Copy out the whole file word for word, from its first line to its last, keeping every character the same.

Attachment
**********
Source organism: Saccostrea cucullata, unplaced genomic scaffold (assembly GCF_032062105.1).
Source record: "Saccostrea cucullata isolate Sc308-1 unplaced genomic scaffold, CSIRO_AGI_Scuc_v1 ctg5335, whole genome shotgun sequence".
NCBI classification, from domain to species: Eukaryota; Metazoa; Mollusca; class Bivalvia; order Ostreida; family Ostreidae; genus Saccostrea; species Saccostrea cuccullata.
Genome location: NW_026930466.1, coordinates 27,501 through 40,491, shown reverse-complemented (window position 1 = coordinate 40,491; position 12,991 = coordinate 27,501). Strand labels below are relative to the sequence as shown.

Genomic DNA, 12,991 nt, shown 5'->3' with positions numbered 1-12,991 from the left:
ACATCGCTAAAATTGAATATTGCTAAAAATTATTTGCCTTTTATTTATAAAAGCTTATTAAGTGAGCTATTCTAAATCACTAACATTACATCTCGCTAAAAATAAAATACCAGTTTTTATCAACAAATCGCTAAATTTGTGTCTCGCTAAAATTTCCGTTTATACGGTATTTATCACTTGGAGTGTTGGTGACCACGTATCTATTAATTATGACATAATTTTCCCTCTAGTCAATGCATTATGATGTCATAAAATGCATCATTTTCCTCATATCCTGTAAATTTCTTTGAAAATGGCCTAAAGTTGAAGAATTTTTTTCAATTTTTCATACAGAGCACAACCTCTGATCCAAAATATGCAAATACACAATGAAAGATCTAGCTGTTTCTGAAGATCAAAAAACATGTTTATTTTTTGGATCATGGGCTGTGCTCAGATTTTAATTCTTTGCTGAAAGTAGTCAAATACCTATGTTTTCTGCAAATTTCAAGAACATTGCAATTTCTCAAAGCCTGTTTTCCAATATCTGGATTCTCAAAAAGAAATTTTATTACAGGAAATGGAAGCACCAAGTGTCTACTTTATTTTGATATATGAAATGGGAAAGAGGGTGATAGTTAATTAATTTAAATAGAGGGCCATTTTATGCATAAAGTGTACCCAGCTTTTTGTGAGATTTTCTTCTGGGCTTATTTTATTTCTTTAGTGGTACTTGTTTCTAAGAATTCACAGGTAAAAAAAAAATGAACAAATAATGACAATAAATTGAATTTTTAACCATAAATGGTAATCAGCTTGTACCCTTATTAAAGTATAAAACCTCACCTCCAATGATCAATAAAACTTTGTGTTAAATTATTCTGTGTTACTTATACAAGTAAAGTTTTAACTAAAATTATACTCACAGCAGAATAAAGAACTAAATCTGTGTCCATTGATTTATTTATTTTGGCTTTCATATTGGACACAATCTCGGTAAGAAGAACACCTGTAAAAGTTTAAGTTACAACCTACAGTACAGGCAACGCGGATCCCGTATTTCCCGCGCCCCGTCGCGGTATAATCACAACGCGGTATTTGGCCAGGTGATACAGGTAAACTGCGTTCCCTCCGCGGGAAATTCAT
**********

Source organism: Saccostrea cucullata, unplaced genomic scaffold (assembly GCF_032062105.1).
Source record: "Saccostrea cucullata isolate Sc308-1 unplaced genomic scaffold, CSIRO_AGI_Scuc_v1 ctg5335, whole genome shotgun sequence".
NCBI classification, from domain to species: Eukaryota; Metazoa; Mollusca; class Bivalvia; order Ostreida; family Ostreidae; genus Saccostrea; species Saccostrea cuccullata.
Genome location: NW_026930466.1, coordinates 27,501 through 40,491, shown reverse-complemented (window position 1 = coordinate 40,491; position 12,991 = coordinate 27,501). Strand labels below are relative to the sequence as shown.

Genomic DNA, 12,991 nt, shown 5'->3' with positions numbered 1-12,991 from the left:
ACATCGCTAAAATTGAATATTGCTAAAAATTATTTGCCTTTTATTTATAAAAGCTTATTAAGTGAGCTATTCTAAATCACTAACATTACATCTCGCTAAAAATAAAATACCAGTTTTTATCAACAAATCGCTAAATTTGTGTCTCGCTAAAATTTCCGTTTATACGGTATTTATCACTTGGAGTGTTGGTGACCACGTATCTATTAATTATGACATAATTTTCCCTCTAGTCAATGCATTATGATGTCATAAAATGCATCATTTTCCTCATATCCTGTAAATTTCTTTGAAAATGGCCTAAAGTTGAAGAATTTTTTTCAATTTTTCATACAGAGCACAACCTCTGATCCAAAATATGCAAATACACAATGAAAGATCTAGCTGTTTCTGAAGATCAAAAAACATGTTTATTTTTTGGATCATGGGCTGTGCTCAGATTTTAATTCTTTGCTGAAAGTAGTCAAATACCTATGTTTTCTGCAAATTTCAAGAACATTGCAATTTCTCAAAGCCTGTTTTCCAATATCTGGATTCTCAAAAAGAAATTTTATTACAGGAAATGGAAGCACCAAGTGTCTACTTTATTTTGATATATGAAATGGGAAAGAGGGTGATAGTTAATTAATTTAAATAGAGGGCCATTTTATGCATAAAGTGTACCCAGCTTTTTGTGAGATTTTCTTCTGGGCTTATTTTATTTCTTTAGTGGTACTTGTTTCTAAGAATTCACAGGTAAAAAAAAAATGAACAAATAATGACAATAAATTGAATTTTTAACCATAAATGGTAATCAGCTTGTACCCTTATTAAAGTATAAAACCTCACCTCCAATGATCAATAAAACTTTGTGTTAAATTATTCTGTGTTACTTATACAAGTAAAGTTTTAACTAAAATTATACTCACAGCAGAATAAAGAACTAAATCTGTGTCCATTGATTTATTTATTTTGGCTTTCATATTGGACACAATCTCGGTAAGAAGAACACCTGTAAAAGTTTAAGTTACAACCTACAGTACAGGCAACGCGGATCCCGTATTTCCCGCGCCCCGTCGCGGTATAATCACAACGCGGTATTTGGCCAGGTGATACAGGTAAACTGCGTTCCCTCCGCGGGAAATTCAT